When a Catholic speaks of “the Church,” let alone when the occupant of the Throne of Peter speaks of “the Church,” he can mean one of two things. On the one hand, the Church is undoubtedly a collection of fallible human beings. The Church is made up of her members, the parts of her body, so to speak. At this level, it is certainly recognized that these fallible members of the Church can do either good or evil as is their free human choice. On the other hand, when the Pope speaks of the Church “as such,” he is not speaking about a fallible collection of human beings; instead he is speaking about what the Church understands as her magisterium, her teaching authority, which Catholics see as expressing God's will beginning with Scripture and extending into the ongoing development of Church doctrine. At one level the Church is a human association in the world, but at another level the Church is mater et magistra—“mother and teacher” of her members. Understanding the Church at either of these levels, however, one can see why an “apology” is inappropriate. Later, we will examine the word the document did use, a word of far more theological significance than “apology” ever was or will be.
Let us first take the Church as a group of human beings, which is certainly the easier thing for a non-Catholic like myself to do. Now just who would apologize to whom? If one takes a Catholic who actually participated in the Nazi atrocities against the Jews, how could such a person possibly apologize? How do you apologize to someone in whose murder you were a participant? In order to apologize, you have to make your apology to someone who is capable of accepting your apology. But those who were murdered are hardly in a position to absolve anyone. And who am I as a Jew, who was only a potential victim of Nazi murder, to forgive someone who asks my forgiveness for what he or she did to Jews now dead? How can I exonerate somebody for what he or she did to somebody else? Wouldn't that be what Christians call “cheap grace”?
There is a parallel to this in the Jewish tradition. When the Sanhedrin functioned in ancient Israel and had the power of capital punishment, a criminal about to be executed for murder had the right to confess his or her crime and assert that the death to be undergone was to be “atonement for all my sins.” This was seen as one's reconciliation with God in the world-to-come, but it did not release the criminal from the punishment he or she deserved in this world. I am reminded of the report that Hans Frank, the Nazi governor of Poland, when he was about to be executed after having been sentenced to death at Nuremberg in 1946, said that a thousand deaths would not atone for the crimes he committed. But that is between Hans Frank and God. We who have survived have no right to forgive him for what he did; we have no right to accept any apologies from him or anyone like him. On the other hand, if an apology is made by people who did not commit any such crimes, directly or even indirectly, and who do not even sympathize with the murderers, then what would they be apologizing for?
The Jewish tradition on this point is quite clear: We do not believe in inherited guilt. Indeed, when the Church declared in Nostra Aetate in 1965 that she no longer regarded the Jews as collectively guilty of “deicide,” that is the murder of Jesus as the son of God, she was making a point she now holds in common with the Jewish moral tradition. Each person is responsible only for his or her own sins. Even the Christian doctrine of “original sin” does not mean that humans are punished for the sin of the first human pair but, rather, that humans seem inevitably to copy the sin of the first human pair. Thus the Talmud asks about how God can in all justice “visit the sins of the fathers on the sons” (Exodus 20:5). It answers that children are punished for their parents' sins only when they themselves willingly identify with them and repeat them by their own free choice. Justice, whether human or divine, must recognize with the prophet Ezekiel that only “the person who sins shall die” (Ezekiel 18:20). Thus at either of these levels of humanly applicable justice, an apology makes no sense. At either level, an apology could only be empty rhetoric.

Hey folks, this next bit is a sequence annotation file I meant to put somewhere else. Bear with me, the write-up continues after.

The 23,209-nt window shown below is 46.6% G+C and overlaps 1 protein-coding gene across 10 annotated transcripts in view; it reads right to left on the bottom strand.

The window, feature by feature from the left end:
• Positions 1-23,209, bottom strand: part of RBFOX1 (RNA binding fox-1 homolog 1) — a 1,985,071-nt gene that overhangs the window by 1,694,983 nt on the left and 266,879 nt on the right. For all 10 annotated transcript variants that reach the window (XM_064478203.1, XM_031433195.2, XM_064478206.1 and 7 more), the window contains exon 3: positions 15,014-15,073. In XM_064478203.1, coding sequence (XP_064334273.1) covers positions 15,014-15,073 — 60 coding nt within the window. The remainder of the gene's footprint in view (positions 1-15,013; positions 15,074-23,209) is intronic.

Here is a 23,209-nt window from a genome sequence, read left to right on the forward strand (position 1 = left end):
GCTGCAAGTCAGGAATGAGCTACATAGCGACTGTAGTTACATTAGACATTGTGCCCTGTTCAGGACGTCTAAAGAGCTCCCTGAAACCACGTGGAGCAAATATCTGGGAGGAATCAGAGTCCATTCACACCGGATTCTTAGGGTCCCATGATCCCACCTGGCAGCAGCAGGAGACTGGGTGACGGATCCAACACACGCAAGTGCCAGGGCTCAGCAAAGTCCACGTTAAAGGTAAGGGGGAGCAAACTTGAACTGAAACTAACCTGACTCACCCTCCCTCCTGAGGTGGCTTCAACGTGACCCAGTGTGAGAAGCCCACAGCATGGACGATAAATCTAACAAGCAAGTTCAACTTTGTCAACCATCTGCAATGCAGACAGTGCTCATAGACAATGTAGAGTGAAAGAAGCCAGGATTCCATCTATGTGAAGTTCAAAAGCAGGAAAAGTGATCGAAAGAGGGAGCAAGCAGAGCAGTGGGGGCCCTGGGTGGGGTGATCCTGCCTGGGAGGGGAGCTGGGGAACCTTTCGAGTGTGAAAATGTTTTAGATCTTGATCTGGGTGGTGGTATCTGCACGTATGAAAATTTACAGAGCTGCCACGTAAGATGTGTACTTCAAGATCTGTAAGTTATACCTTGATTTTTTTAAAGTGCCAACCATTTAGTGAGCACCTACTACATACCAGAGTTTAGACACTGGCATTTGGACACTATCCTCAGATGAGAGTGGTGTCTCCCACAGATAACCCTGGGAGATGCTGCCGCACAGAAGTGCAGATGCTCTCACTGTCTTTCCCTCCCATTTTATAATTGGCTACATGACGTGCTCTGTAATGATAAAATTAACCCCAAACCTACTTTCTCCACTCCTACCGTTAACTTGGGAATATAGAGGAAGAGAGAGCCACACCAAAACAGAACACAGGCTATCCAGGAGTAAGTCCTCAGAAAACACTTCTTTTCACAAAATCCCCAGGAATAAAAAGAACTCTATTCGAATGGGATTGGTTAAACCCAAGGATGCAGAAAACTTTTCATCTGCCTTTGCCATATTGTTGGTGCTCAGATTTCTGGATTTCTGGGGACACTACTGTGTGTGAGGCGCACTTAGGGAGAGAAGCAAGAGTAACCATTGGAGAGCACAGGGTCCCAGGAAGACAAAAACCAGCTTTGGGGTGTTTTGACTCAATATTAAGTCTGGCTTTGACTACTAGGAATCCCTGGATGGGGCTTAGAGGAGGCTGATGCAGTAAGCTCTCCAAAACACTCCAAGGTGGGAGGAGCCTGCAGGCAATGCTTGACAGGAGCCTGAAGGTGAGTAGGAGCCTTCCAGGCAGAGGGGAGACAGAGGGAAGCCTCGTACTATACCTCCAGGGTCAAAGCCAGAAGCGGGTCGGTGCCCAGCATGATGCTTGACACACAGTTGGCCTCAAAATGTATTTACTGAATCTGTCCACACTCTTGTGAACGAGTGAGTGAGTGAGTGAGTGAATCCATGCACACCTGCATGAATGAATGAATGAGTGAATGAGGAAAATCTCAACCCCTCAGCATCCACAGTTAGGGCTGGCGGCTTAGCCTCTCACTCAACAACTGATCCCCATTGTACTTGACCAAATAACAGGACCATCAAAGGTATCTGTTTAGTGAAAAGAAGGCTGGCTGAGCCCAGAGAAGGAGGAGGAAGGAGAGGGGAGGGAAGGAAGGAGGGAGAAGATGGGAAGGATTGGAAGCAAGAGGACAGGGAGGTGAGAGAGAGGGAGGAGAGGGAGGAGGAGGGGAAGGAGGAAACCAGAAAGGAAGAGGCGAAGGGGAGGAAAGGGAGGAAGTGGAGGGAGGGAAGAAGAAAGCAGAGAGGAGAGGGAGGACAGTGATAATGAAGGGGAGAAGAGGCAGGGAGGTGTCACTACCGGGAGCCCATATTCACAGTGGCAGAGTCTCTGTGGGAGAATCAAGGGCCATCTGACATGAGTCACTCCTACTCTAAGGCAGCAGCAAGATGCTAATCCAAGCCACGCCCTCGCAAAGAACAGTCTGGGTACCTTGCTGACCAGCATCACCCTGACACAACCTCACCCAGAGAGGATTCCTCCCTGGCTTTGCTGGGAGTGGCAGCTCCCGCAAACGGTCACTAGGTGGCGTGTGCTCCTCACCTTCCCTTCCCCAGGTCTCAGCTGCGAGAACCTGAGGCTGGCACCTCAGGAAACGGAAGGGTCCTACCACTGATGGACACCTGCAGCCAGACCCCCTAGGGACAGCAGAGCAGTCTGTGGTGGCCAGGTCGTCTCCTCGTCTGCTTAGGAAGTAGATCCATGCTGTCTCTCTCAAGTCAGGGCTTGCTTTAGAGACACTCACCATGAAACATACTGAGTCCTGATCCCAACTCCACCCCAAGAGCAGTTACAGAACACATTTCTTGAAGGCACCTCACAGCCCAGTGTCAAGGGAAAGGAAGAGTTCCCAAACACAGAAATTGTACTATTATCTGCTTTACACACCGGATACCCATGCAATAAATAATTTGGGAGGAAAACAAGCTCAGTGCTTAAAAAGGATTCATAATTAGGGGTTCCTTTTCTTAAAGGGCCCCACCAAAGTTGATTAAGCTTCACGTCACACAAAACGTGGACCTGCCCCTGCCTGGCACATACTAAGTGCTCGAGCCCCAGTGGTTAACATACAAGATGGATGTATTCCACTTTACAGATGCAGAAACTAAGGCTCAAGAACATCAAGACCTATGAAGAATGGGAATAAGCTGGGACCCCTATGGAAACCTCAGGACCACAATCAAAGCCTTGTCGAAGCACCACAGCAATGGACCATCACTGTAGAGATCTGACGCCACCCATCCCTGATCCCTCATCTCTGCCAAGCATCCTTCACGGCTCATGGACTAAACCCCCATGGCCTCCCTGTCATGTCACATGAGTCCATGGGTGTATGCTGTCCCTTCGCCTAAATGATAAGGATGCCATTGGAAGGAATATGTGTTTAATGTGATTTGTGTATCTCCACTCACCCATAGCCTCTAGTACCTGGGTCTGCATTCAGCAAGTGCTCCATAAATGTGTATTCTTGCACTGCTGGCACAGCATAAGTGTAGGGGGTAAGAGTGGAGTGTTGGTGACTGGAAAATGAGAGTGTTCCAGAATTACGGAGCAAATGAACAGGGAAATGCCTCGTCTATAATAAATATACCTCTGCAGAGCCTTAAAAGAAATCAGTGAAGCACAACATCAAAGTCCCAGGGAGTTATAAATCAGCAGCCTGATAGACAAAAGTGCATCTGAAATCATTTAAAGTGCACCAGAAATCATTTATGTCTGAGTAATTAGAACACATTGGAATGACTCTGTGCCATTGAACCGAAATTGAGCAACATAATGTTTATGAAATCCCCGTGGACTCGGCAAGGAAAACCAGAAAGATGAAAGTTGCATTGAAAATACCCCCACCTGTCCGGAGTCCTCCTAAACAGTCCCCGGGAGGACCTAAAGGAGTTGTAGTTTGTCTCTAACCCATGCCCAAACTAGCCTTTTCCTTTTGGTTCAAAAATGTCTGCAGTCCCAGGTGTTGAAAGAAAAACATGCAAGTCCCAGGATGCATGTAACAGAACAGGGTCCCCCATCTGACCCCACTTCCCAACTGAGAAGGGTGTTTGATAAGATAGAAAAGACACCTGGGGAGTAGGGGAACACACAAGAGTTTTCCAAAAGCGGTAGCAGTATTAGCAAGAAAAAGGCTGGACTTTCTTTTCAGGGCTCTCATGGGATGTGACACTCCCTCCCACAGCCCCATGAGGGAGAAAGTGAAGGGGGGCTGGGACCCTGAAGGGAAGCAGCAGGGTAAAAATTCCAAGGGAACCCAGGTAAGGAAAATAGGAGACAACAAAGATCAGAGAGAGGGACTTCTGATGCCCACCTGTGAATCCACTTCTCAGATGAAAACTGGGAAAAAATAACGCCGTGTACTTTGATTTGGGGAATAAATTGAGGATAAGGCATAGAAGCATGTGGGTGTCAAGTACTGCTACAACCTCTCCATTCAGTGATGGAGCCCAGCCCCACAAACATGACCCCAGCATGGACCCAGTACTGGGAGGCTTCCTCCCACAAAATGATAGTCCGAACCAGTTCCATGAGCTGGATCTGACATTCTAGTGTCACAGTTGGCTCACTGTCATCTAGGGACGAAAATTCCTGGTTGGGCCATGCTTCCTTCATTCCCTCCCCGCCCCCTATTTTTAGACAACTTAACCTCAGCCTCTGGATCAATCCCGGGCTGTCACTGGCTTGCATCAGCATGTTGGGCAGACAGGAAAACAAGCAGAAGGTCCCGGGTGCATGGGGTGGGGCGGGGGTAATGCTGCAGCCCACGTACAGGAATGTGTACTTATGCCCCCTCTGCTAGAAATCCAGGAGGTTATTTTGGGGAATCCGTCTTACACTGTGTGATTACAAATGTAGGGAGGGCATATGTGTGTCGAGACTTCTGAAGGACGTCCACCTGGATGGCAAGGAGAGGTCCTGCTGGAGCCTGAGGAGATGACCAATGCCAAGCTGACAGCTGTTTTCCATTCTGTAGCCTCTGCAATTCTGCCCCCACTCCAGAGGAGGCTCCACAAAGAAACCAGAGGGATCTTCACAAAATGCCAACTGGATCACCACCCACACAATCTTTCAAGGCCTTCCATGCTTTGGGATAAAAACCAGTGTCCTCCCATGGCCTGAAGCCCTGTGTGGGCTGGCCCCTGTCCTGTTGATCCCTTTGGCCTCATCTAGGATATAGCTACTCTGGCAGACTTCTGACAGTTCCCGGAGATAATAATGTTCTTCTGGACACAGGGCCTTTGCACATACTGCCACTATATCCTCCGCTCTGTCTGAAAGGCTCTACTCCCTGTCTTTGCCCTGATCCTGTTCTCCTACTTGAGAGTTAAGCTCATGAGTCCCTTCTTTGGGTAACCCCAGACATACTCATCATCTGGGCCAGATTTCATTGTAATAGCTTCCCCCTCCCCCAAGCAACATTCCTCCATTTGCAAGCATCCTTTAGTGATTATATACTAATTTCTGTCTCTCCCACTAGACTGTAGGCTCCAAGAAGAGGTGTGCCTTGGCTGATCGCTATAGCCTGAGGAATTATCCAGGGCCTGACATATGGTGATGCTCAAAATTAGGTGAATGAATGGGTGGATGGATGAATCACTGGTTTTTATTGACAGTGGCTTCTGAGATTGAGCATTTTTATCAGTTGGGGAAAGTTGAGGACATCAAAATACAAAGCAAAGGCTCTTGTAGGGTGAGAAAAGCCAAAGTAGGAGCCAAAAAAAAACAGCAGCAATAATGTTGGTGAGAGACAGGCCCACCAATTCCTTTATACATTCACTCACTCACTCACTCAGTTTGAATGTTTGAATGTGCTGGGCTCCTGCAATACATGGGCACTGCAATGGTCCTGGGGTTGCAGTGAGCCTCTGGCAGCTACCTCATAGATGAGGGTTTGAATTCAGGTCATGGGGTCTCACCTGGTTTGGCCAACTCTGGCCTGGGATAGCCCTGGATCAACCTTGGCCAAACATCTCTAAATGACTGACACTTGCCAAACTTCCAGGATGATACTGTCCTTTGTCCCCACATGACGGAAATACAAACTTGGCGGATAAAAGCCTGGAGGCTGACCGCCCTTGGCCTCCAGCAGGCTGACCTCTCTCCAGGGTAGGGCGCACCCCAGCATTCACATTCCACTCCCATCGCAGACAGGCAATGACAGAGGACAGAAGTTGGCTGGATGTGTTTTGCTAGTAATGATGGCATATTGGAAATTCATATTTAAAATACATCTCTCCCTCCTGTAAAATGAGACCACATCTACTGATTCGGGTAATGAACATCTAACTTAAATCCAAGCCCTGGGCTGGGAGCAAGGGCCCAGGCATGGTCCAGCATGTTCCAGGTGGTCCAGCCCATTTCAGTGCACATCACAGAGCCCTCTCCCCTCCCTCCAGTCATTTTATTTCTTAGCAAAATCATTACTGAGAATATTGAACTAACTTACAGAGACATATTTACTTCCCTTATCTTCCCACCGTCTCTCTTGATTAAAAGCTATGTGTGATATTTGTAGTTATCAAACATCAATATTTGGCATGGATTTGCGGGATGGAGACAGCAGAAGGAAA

But what about the second notion of the Church, namely, “the Church as such”? This refers to the magisterium, the teaching authority of the Church. Now the teaching authority of the Church does not refer to what we usually mean by “teaching,” that is, imparting information. Magisterium means teaching that calls upon the one taught to do something or believe something that is essential for the very existence of that person within the community for whom that teaching is authoritative. When the Church is understood “as such,” then she cannot possibly apologize based on her own theological assumptions. For if the Church at this level were to apologize, that would presuppose a criterion of truth and right higher than the revelation upon which the Church bases its authority, the revelation that the Church claims as her own. In other words, the Church cannot criticize herself based on criteria external to her own revelation and tradition because the Church not only claims what she teaches is true, she claims that what she teaches is the truth per se, the ultimate criterion whereby everything else is either true or false, right or wrong. So, for example, the great encyclical of Pope John Paul II is called Veritatis Splendor, “the splendor of truth.” That is the way the Church pre-sents herself in and to the world.